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Entries about roti

5 ~ Roti or Naan

Day 2 : Delhi's bustling street scene


View India 18 - 19 on bruceontour's travel map.

For this blog I will mainly use tripsavvy with their brief explanation plus give you the links so that you can undertake your own in depth reading if interested. Thanks https://Tripsavvy.com !

Ashok my driver and Gautam my Delhi local guide were waiting for me so off we went towards the first sight of the day, Jama Mosque.

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Gautam

Sitting in the front passenger seat, it was off along the road that I had just walked. We crossed the city into the walled gates of Old Delhi. I quickly started to capture the bustling street scene, goats and sometimes not knowing what I was taking till afterwards like the tri-cycle hearse.

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Delhi Gate which was not like the more impressive India Gate that I would see later in the day.

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It was out of the car walking passing tri-cycles packed with produce, side walk vendors with their fruit neatly stacked up, the halal baffalo (buffalo) meat shop, homeless sleeping on the sidewalk, rubbish collectors who will no doubt sort through it to see what can be recycled and sold.

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Boxes of dates

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Tandoori Rotis it is.

Difference between Roti and Naan

Key Difference: Both are types of flatbread.

Roti is generally made from whole wheat flour and is cooked either on a tawa (flat skillet) or in a tandoor (oven).

Naan is cooked from all-purpose flour, is leavened, i.e. uses yeast, and is cooked in a tandoor.

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Puri (also spelled Poori) is an unleavened deep-fried bread, originating from South Asia. It is eaten for breakfast or as a snack or light meal. It is usually served with a savory curry or bhaji, as in Puri bhaji, but may also be eaten with sweet dishes.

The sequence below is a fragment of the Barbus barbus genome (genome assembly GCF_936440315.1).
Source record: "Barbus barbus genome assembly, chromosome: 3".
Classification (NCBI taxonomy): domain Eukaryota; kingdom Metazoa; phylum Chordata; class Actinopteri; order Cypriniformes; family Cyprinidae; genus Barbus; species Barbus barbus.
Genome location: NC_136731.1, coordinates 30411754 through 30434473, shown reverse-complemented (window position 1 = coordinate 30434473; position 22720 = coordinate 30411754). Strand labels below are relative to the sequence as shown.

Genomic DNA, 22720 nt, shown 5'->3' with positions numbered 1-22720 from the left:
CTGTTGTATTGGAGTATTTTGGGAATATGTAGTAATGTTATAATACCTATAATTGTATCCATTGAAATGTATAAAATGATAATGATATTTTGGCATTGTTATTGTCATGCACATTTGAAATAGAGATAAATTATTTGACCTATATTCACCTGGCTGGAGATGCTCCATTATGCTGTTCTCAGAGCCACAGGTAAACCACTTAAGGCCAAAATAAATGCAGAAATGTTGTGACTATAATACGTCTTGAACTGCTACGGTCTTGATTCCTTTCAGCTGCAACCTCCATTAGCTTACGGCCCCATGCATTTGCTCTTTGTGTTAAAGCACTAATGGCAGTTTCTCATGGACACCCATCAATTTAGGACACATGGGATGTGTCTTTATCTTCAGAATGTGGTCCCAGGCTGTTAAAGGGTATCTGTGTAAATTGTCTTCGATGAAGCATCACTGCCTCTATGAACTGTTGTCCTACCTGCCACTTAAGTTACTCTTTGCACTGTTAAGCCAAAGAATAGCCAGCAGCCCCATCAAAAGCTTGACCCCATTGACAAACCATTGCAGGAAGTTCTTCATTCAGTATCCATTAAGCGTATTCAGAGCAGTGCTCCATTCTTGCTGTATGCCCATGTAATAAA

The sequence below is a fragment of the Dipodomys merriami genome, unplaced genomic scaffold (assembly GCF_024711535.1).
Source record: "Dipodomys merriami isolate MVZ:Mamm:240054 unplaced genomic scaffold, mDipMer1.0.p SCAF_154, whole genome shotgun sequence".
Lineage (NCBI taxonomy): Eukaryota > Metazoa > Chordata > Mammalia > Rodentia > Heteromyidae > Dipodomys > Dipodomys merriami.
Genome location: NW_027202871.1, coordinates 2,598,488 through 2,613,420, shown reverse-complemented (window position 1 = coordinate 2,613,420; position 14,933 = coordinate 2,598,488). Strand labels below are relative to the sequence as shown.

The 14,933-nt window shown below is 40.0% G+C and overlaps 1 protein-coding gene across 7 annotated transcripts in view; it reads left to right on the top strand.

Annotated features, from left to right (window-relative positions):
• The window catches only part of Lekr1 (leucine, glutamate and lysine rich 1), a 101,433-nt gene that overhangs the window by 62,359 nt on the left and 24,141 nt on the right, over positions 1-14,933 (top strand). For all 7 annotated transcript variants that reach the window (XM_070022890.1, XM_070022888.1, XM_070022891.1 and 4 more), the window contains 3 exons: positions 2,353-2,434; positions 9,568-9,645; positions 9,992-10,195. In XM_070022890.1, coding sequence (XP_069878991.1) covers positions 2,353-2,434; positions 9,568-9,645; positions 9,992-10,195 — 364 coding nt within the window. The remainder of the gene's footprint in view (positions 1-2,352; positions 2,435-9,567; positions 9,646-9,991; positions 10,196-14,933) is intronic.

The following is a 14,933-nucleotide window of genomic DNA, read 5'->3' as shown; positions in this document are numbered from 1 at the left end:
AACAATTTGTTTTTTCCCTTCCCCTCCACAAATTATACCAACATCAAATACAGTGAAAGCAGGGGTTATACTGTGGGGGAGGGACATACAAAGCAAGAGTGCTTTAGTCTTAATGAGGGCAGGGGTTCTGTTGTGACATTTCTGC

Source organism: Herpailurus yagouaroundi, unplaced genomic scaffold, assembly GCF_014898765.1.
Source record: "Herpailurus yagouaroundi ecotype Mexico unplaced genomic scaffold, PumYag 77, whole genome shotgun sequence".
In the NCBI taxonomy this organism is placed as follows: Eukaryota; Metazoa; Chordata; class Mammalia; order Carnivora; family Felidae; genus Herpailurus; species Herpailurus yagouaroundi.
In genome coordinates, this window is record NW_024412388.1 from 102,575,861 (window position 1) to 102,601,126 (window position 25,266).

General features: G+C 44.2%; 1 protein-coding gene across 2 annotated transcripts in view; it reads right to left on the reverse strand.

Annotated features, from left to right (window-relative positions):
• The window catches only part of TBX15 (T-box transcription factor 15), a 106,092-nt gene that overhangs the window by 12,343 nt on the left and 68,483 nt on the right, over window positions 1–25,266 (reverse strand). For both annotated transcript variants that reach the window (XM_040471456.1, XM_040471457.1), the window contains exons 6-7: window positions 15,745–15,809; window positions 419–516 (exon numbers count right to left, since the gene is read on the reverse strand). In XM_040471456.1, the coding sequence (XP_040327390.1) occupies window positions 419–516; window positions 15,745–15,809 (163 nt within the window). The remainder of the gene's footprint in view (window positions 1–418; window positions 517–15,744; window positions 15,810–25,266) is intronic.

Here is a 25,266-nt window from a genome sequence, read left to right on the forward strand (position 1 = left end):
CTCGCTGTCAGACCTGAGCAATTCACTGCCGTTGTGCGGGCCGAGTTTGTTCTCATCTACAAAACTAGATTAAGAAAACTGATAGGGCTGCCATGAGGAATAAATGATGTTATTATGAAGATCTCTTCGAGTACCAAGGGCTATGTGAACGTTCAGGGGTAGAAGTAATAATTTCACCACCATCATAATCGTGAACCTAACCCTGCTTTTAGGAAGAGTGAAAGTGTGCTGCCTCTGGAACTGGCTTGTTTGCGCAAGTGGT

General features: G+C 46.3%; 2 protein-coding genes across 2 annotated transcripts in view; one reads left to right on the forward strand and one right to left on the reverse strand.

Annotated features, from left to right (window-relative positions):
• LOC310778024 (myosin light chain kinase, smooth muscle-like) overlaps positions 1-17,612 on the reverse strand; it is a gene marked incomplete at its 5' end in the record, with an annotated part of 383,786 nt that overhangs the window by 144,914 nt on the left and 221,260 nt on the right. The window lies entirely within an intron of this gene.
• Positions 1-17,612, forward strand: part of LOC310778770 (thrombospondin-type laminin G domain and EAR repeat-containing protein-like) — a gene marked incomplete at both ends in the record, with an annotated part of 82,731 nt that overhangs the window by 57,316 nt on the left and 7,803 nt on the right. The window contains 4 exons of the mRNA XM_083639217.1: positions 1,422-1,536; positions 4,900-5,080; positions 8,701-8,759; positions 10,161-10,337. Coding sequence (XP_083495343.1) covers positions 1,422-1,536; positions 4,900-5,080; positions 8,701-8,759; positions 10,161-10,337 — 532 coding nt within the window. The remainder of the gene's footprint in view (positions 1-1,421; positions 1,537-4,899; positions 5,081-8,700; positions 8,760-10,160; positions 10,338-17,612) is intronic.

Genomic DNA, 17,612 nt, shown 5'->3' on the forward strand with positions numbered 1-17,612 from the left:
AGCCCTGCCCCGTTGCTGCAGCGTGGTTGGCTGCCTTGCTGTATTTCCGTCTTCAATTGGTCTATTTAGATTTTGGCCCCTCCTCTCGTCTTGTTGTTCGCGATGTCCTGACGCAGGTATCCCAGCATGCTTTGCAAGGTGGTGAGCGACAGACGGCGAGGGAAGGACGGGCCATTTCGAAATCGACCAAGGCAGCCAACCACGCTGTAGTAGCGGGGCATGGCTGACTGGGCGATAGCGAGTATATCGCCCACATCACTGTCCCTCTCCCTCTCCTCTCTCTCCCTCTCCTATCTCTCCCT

Puris are most commonly served at breakfast. It is also served at special or ceremonial functions as part of ceremonial rituals along with other vegetarian food offered in prayer as prasadam. Thanks Mr Wikipedia

https://en.wikipedia.org/wiki/Puri (food)

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Poori

Then down a small non-descript alley way was the famous Karim’s Hotel.

Karim's Hotel or Karim's is a historic restaurant located near Jama Masjid, Gali Kababian, Old Delhi, Delhi, India. Established in 1913, the restaurant has been described as "synonymous with this area" (Old Delhi) and "arguably the city's most famous culinary destination". Thanks Mr Wikipedia

https://en.wikipedia.org/wiki/Karim%27s

Serving non-vegetarian food, Karim’s boasts to be Delhi’s best restaurant when it comes to Mughai cuisine. Why? The reason being the same old taste, the quality which is still maintained, which has created a brand value. Started with one restaurant here in Jama Masjid and now the restaurant chain has been expanded to multiple locations in India and even one restaurant in Dubai.

http://karimhotels.com/

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Posted by bruceontour 22:57 Archived in India Tagged karim roti karim's_hotel naan Comments (0)

Traditional European Christmas Cake baked by 7 generations

Because of Manjit’s rapore with the locals, it was much easier to take the “street life” photos.

Went into Ajmiri Bakery.

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Again love the health & safety with how he is sealing the plastic bags filled with their fruit cake.

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Yes, it was nice and really tasty. Was it the wood fuelled fire that made it so good?

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https://www.facebook.com/AJMIRIBAKERY/

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Further along these guys were making rotis.

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An hour into the walk it must be chai time. These traditional earthenware bhand cups are used once. I’ll send Manjit a photo of the cup with an iconic New Zealand landmark to add to his collection of cups now around the world.

https://www.aljazeera.com/indepth/inpictures/2016/10/kolkata-age-tradition-bhar-clay-cups-tea-161004053736038.html

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Being winter, the locals were really feeling the cold and how wrapped up they were often in front of open fires lit on the footpath.

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Peanuts were roasted in sand to give it extra flavour.

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Posted by bruceontour 18:59 Archived in India Tagged chai chai_tea roti christmas_cake letter_box Comments (0)

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